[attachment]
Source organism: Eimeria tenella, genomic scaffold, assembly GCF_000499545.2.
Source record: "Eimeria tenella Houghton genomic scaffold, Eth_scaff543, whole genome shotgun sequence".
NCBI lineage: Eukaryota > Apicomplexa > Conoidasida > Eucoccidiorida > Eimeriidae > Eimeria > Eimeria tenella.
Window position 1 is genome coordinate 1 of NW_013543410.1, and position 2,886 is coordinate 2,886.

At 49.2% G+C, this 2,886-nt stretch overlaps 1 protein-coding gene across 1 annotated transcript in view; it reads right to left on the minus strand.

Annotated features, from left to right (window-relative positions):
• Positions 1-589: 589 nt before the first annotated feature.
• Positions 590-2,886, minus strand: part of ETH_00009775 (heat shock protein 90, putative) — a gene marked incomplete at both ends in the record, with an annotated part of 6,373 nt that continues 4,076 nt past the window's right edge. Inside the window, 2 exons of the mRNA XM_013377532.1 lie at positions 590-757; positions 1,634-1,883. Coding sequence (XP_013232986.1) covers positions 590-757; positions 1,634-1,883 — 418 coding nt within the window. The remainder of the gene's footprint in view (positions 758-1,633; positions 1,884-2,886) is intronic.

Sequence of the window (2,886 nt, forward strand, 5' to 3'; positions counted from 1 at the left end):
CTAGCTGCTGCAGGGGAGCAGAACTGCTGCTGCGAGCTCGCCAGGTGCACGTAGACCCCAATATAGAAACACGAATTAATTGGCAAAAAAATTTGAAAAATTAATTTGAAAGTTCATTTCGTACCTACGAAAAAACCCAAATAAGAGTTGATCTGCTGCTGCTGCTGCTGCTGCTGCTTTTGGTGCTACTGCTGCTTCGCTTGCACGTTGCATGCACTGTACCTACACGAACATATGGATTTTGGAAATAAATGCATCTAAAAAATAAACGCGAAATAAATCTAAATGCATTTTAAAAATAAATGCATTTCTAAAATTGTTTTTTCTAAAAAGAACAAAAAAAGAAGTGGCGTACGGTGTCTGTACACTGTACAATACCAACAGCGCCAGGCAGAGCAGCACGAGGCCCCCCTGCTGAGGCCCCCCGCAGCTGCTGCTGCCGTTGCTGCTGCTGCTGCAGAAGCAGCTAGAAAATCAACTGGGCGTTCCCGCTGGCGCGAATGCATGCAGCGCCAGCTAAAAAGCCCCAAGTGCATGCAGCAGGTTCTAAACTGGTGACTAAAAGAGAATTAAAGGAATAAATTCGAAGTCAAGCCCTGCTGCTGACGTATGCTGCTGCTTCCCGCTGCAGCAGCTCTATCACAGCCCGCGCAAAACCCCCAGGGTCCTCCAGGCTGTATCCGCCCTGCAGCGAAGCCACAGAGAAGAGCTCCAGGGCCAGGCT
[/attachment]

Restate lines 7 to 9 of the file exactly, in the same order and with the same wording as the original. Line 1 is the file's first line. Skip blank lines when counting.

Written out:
• Positions 1-589: 589 nt before the first annotated feature.
• Positions 590-2,886, minus strand: part of ETH_00009775 (heat shock protein 90, putative) — a gene marked incomplete at both ends in the record, with an annotated part of 6,373 nt that continues 4,076 nt past the window's right edge. Inside the window, 2 exons of the mRNA XM_013377532.1 lie at positions 590-757; positions 1,634-1,883. Coding sequence (XP_013232986.1) covers positions 590-757; positions 1,634-1,883 — 418 coding nt within the window. The remainder of the gene's footprint in view (positions 758-1,633; positions 1,884-2,886) is intronic.

Sequence of the window (2,886 nt, forward strand, 5' to 3'; positions counted from 1 at the left end):